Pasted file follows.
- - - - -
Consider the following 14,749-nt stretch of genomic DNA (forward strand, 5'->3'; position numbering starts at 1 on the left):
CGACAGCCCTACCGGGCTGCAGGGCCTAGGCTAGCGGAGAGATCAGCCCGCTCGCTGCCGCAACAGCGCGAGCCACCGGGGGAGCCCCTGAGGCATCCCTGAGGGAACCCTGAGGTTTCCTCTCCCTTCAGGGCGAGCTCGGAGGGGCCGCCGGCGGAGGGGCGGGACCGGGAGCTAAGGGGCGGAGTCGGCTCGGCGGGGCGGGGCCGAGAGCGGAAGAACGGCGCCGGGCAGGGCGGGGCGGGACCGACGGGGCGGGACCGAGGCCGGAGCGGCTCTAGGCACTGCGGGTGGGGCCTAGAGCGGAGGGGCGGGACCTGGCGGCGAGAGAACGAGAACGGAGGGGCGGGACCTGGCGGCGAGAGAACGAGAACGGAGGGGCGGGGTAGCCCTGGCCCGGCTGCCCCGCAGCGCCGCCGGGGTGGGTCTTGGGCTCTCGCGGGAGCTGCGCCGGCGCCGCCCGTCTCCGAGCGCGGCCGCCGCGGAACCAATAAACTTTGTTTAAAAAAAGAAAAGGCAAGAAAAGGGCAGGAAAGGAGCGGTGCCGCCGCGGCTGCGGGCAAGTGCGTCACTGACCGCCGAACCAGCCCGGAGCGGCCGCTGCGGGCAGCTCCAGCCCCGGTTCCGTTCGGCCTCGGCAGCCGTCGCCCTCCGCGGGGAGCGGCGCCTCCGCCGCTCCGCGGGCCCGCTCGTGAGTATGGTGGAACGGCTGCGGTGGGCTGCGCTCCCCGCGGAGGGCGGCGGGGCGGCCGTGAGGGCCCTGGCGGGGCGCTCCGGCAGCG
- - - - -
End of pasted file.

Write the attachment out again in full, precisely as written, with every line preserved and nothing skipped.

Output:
Consider the following 14,749-nt stretch of genomic DNA (forward strand, 5'->3'; position numbering starts at 1 on the left):
CGACAGCCCTACCGGGCTGCAGGGCCTAGGCTAGCGGAGAGATCAGCCCGCTCGCTGCCGCAACAGCGCGAGCCACCGGGGGAGCCCCTGAGGCATCCCTGAGGGAACCCTGAGGTTTCCTCTCCCTTCAGGGCGAGCTCGGAGGGGCCGCCGGCGGAGGGGCGGGACCGGGAGCTAAGGGGCGGAGTCGGCTCGGCGGGGCGGGGCCGAGAGCGGAAGAACGGCGCCGGGCAGGGCGGGGCGGGACCGACGGGGCGGGACCGAGGCCGGAGCGGCTCTAGGCACTGCGGGTGGGGCCTAGAGCGGAGGGGCGGGACCTGGCGGCGAGAGAACGAGAACGGAGGGGCGGGACCTGGCGGCGAGAGAACGAGAACGGAGGGGCGGGGTAGCCCTGGCCCGGCTGCCCCGCAGCGCCGCCGGGGTGGGTCTTGGGCTCTCGCGGGAGCTGCGCCGGCGCCGCCCGTCTCCGAGCGCGGCCGCCGCGGAACCAATAAACTTTGTTTAAAAAAAGAAAAGGCAAGAAAAGGGCAGGAAAGGAGCGGTGCCGCCGCGGCTGCGGGCAAGTGCGTCACTGACCGCCGAACCAGCCCGGAGCGGCCGCTGCGGGCAGCTCCAGCCCCGGTTCCGTTCGGCCTCGGCAGCCGTCGCCCTCCGCGGGGAGCGGCGCCTCCGCCGCTCCGCGGGCCCGCTCGTGAGTATGGTGGAACGGCTGCGGTGGGCTGCGCTCCCCGCGGAGGGCGGCGGGGCGGCCGTGAGGGCCCTGGCGGGGCGCTCCGGCAGCG